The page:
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Vygotsky and the Promise of Public Education

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Jennifer A. Vadeboncoeur

Vygotsky and the Promise of Public Education recontextualizes the scholarship of educator and psychologist Lev Vygotsky, highlighting its relevance to contemporary issues in public education. Emphasizing the historical, social, and cultural formation of conscious awareness, Jennifer A. Vadeboncoeur advances Vygotsky’s project with current research in psychology, enabling the redefinition of central concepts such as learning, teaching, and developing. This attention to how we conceptualize learning and teaching is vital to the project of crafting schools to fulfill the promise of public education. Written for teacher candidates, educators, researchers, and policy-makers, this book both recognizes the complications of teaching and learning in public schools and contributes to the scholarship on the critical possibilities of schools as social institutions. The significance of public education for each and every child and teacher, and the future that is created in each student-teacher relationship, is re-centered as, perhaps, the most worthwhile project of our time.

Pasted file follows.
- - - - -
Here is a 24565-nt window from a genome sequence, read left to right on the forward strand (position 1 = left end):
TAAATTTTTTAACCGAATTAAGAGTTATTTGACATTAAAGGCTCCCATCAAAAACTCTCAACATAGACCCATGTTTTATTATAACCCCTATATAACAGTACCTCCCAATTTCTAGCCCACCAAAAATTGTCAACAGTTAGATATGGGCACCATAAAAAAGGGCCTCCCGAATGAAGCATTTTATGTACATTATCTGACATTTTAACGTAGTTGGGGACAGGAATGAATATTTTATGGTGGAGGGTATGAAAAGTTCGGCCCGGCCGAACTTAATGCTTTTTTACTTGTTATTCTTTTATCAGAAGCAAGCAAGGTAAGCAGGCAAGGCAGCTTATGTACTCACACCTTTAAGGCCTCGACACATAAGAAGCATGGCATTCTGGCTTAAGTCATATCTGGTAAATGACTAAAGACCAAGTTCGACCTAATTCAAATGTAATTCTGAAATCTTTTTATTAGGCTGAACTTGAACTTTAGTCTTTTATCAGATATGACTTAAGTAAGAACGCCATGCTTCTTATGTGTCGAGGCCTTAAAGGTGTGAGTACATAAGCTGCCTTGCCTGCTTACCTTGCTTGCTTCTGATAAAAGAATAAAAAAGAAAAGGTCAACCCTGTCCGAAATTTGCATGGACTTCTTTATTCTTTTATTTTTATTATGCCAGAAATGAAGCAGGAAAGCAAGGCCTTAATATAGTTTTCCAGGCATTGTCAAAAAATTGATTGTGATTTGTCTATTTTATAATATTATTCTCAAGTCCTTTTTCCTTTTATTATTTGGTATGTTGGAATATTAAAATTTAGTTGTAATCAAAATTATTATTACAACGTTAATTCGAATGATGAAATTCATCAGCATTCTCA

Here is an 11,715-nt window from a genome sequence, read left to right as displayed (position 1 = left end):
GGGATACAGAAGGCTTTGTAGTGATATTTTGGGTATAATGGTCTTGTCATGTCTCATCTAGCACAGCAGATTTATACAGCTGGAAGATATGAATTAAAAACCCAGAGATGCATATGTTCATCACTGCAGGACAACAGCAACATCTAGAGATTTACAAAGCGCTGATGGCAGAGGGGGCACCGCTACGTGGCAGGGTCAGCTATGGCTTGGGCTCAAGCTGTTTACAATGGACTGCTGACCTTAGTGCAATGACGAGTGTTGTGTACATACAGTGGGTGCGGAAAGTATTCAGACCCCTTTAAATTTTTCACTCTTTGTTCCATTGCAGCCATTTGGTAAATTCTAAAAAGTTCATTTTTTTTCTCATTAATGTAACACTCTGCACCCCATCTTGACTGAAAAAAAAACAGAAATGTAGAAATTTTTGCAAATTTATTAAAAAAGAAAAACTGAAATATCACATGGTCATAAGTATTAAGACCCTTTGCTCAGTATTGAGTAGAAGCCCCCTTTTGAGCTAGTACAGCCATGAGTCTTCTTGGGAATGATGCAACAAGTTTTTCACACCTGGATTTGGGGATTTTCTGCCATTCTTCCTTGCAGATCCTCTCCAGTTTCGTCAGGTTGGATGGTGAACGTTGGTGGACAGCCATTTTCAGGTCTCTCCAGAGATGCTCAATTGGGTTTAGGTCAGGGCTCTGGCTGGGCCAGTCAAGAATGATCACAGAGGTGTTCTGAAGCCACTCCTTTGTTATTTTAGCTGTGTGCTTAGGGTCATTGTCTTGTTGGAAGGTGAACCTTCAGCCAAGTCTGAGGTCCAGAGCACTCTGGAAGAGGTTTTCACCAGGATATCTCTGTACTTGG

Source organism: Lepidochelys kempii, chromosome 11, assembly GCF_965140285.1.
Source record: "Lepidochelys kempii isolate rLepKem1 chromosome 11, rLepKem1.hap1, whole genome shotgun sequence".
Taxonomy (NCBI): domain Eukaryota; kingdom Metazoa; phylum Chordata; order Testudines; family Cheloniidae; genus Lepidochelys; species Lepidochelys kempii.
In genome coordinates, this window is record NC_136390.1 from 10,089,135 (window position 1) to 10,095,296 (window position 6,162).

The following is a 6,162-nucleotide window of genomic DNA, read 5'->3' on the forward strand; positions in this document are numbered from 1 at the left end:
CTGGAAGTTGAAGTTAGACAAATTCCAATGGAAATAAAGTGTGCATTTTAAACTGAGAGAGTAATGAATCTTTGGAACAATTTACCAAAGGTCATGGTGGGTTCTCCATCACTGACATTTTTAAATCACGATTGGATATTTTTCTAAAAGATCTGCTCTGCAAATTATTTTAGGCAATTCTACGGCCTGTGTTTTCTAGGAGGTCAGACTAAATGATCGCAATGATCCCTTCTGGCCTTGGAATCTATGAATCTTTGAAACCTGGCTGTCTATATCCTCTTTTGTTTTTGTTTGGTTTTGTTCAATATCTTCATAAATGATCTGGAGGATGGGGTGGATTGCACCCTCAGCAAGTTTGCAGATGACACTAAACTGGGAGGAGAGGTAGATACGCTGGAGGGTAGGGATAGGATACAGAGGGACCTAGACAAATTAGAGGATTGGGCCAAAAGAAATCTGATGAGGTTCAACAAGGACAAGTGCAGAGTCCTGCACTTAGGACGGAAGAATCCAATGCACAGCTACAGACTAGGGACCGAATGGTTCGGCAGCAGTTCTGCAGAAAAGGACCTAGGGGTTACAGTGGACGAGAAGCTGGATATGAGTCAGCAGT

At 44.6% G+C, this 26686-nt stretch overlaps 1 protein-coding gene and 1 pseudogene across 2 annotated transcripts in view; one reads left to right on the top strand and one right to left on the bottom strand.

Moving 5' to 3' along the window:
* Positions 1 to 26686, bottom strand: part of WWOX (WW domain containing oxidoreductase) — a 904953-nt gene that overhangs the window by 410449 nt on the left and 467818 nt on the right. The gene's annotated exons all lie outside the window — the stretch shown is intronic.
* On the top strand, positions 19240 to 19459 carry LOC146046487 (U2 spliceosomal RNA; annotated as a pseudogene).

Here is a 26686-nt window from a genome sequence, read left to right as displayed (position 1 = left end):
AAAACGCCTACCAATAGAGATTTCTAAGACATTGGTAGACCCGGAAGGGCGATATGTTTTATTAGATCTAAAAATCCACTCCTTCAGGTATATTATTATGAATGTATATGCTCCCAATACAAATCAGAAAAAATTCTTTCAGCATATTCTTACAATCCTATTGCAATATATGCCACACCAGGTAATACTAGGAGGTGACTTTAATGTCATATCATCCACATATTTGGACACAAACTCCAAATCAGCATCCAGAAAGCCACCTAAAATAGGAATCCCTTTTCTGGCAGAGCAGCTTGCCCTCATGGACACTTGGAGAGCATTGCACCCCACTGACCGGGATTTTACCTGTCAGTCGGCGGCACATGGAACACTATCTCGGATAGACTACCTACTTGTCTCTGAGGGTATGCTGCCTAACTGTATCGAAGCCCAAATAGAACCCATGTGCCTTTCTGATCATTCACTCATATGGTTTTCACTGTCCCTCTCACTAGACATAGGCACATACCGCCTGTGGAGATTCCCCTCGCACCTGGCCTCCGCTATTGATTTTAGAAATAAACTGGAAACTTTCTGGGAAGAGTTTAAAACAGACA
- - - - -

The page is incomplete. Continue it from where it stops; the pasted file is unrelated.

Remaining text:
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Chapter 3: What Is Thinking?

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WHAT IS THINKING?

Children learn and develop in social interactions with their caregivers and siblings, teachers and peers, and more distant significant others. Social practices include these interactions and the speech patterns that accompany them. Almost everything we do and think and feel is mediated through words that play an increasing role over the course of development. Consider some of the everyday social practices that typically fill the day: talking with family, friends, and colleagues; reading news and weather reports, books, and blogs; and writing lists, letters, notes, and homework. We also calculate budgets and plan for purchases; listen to and play music; and communicate with individuals and participate in communities using computers, tablets, and cell phones. Cultural tools—both technical and psychological tools—mediate experience; they are the means of mediation and they shape the way we do things. The process of mediation is central to all social practices; language, and more specifically, speech is the primary psychological tool. Psychological tools, systems of signs and symbols used for making meaning, play a central role in thinking.

The first section of this chapter defines learning and development as mediated through cultural tools. The second section describes the primary psychological tool, speech, and three different functions of speech—social, private, ← 65 | 66 → and inner speech—along with the unity of speech and thinking in development. The third section describes the development of concepts, as well as the relationship between everyday concepts...

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